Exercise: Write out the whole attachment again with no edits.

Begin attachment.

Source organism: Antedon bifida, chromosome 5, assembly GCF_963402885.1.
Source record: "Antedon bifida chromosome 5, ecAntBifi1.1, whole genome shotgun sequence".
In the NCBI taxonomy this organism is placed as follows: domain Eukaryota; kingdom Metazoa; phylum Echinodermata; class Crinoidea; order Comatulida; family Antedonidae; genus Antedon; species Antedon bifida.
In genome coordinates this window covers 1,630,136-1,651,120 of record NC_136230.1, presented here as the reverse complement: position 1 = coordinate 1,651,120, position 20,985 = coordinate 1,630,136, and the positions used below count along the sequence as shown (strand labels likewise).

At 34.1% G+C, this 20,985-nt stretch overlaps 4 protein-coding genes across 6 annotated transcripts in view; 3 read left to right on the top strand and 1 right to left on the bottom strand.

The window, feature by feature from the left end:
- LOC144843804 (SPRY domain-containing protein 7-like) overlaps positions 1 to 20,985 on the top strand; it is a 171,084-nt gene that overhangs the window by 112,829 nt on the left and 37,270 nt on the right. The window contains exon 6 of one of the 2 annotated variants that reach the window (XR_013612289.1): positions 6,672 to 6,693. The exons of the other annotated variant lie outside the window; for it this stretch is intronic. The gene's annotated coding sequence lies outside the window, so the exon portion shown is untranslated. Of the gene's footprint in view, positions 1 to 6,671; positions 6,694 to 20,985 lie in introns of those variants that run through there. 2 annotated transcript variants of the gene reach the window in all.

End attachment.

Source organism: Antedon bifida, chromosome 5, assembly GCF_963402885.1.
Source record: "Antedon bifida chromosome 5, ecAntBifi1.1, whole genome shotgun sequence".
In the NCBI taxonomy this organism is placed as follows: domain Eukaryota; kingdom Metazoa; phylum Echinodermata; class Crinoidea; order Comatulida; family Antedonidae; genus Antedon; species Antedon bifida.
In genome coordinates this window covers 1,630,136-1,651,120 of record NC_136230.1, presented here as the reverse complement: position 1 = coordinate 1,651,120, position 20,985 = coordinate 1,630,136, and the positions used below count along the sequence as shown (strand labels likewise).

At 34.1% G+C, this 20,985-nt stretch overlaps 4 protein-coding genes across 6 annotated transcripts in view; 3 read left to right on the top strand and 1 right to left on the bottom strand.

The window, feature by feature from the left end:
- LOC144843804 (SPRY domain-containing protein 7-like) overlaps positions 1 to 20,985 on the top strand; it is a 171,084-nt gene that overhangs the window by 112,829 nt on the left and 37,270 nt on the right. The window contains exon 6 of one of the 2 annotated variants that reach the window (XR_013612289.1): positions 6,672 to 6,693. The exons of the other annotated variant lie outside the window; for it this stretch is intronic. The gene's annotated coding sequence lies outside the window, so the exon portion shown is untranslated. Of the gene's footprint in view, positions 1 to 6,671; positions 6,694 to 20,985 lie in introns of those variants that run through there. 2 annotated transcript variants of the gene reach the window in all.